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“A conversation in a grocery store reminded me I can never give up”: Standing Together’s Uri Weltmann in the Metro

Standing Together’s National Field Organiser Uri Weltmann has written an opinion piece for the UK newspaper Metro. We republish the article below. The original is available on the Metro website here.

Five years ago, I stopped at a grocery store on my way home from a protest. The shop owner noticed the megaphone that was hanging on a strap on my shoulder. I’d been in Yad Mordechai junction – in the southern part of Israel, a few kilometres away from the Gaza Strip.

‘Are you going to a demonstration?’, he asked.

‘I just got back from one in the Gaza Envelope,’ I replied. ‘We were there protesting the fact that the government wasn’t offering any hope for the people who live there’.

He answered: ‘Good! You are right! The government really ought to bomb the hell out of Gaza!’

His response, while not unexpected, was frustrating. This line of thinking is the very same thing we in Standing Together – the grassroots movement that unites both Palestinian and Jewish citizens of Israel that I helped to found a few years earlier – are working so hard to change. Indeed, it was what our protest that day was all about.

Rather than seeing the ongoing reality of violence and war as a zero-sum game, we work to promote the notion that ending the occupation and achieving Israeli-Palestinian peace is actually in the interest of the vast majority of people who live here. In fact, it is the only way to safeguard our future.

After the events of 7 October last year, this message is just as – if not more – important now. It’s why I’m still helping to organise peace protests in Tel-Aviv to this day.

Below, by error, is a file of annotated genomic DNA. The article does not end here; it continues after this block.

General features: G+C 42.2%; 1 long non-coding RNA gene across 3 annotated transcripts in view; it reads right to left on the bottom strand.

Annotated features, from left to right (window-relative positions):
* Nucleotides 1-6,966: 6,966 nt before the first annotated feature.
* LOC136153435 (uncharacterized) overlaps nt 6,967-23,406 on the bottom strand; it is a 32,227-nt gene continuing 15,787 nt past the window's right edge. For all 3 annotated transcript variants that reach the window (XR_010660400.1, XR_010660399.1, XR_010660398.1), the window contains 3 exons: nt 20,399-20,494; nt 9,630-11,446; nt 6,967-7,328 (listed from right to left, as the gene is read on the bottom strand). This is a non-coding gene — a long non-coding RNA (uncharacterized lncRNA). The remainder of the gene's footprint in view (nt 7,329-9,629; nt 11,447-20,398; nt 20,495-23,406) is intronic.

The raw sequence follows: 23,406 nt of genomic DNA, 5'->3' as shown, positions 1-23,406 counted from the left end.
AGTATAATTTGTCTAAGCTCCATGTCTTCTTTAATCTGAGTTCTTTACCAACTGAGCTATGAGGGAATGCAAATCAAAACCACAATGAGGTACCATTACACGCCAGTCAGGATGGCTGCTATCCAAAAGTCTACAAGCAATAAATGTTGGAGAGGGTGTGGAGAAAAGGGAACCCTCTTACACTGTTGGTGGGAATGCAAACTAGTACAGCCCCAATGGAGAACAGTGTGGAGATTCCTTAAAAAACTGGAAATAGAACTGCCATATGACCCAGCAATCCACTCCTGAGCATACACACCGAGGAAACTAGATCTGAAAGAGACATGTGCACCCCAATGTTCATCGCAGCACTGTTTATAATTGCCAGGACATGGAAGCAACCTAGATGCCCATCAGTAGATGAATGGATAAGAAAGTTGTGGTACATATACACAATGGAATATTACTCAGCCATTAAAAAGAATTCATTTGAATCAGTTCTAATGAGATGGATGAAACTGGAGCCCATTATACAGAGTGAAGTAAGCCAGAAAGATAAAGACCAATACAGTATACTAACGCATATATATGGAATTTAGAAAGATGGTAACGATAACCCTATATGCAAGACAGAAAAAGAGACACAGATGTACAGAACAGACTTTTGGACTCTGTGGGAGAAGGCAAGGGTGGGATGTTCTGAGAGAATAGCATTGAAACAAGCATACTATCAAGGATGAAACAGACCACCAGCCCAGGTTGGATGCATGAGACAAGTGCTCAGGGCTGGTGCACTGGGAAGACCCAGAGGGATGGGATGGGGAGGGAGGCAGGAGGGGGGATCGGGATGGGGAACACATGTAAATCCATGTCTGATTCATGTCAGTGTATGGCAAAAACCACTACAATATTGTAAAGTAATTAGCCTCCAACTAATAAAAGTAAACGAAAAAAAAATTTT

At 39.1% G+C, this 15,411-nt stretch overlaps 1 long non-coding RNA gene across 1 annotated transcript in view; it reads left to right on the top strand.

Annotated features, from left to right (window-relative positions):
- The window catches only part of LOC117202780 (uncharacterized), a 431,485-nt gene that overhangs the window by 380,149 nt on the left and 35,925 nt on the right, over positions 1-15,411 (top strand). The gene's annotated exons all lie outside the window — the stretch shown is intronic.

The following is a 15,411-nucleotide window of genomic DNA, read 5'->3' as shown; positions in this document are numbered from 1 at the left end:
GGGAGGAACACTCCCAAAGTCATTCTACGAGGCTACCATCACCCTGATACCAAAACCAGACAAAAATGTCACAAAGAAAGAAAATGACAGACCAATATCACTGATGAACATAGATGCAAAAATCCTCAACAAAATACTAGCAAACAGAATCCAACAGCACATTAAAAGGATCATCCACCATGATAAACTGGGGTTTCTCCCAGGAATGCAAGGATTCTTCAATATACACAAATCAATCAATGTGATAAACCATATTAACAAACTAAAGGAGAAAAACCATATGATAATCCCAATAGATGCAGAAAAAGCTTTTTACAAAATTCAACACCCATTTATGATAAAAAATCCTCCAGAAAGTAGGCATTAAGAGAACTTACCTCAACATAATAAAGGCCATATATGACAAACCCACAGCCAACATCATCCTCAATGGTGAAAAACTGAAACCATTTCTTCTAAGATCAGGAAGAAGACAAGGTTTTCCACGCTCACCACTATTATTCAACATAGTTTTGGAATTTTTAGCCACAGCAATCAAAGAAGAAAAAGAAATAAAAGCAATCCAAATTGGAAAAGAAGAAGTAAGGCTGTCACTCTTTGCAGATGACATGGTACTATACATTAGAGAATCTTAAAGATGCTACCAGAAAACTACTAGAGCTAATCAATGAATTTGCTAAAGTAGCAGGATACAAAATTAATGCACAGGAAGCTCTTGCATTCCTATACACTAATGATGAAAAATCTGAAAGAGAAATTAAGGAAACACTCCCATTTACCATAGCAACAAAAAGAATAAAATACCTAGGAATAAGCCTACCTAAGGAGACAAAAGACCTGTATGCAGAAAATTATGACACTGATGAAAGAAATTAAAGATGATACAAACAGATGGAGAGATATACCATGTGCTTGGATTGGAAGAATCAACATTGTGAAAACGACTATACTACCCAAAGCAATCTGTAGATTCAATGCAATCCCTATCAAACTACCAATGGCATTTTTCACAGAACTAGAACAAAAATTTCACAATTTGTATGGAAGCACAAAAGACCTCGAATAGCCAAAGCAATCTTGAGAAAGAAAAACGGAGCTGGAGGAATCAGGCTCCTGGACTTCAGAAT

The first protest I helped organise was in 2002 when I was a first-year university student in the coastal city of Haifa. We set up a small vigil of students and lecturers in support of our colleagues at the University of Birzeit – in the Palestinian West Bank – that were facing persecution. I think around 30 people came to that one.

Since then, I’ve been involved in doing peace work, which is one of the reasons I helped to found Standing Together in 2015. I felt that we needed to bring Israeli citizens of various national backgrounds – both from the Jewish majority, as well as from the Palestinian minority – to work together.

I am especially proud of the role we played in the previous round of bloodletting – in May 2021 – when we helped organise dozens of joint Jewish-Arab protests across the country. At a time in which reading the news risked being pulled into despair, the work me and my friends were doing filled me with quite a lot of hope. 

Then on 7 October, Hamas terrorists attacked those towns and villages in which my friends, my co-protesters, live. Some lost family members and friends, and are now evacuated from their homes, living in other parts of Israel.

One was kidnapped to Gaza, and is still held there. I recall the first time I saw his face on one of the ‘Free the Hostages’ posters that sprung out throughout Israel. I tried to figure out why he looked so familiar, then it dawned on me: I know him.

I know his name. We talked. We stood next to each other holding signs.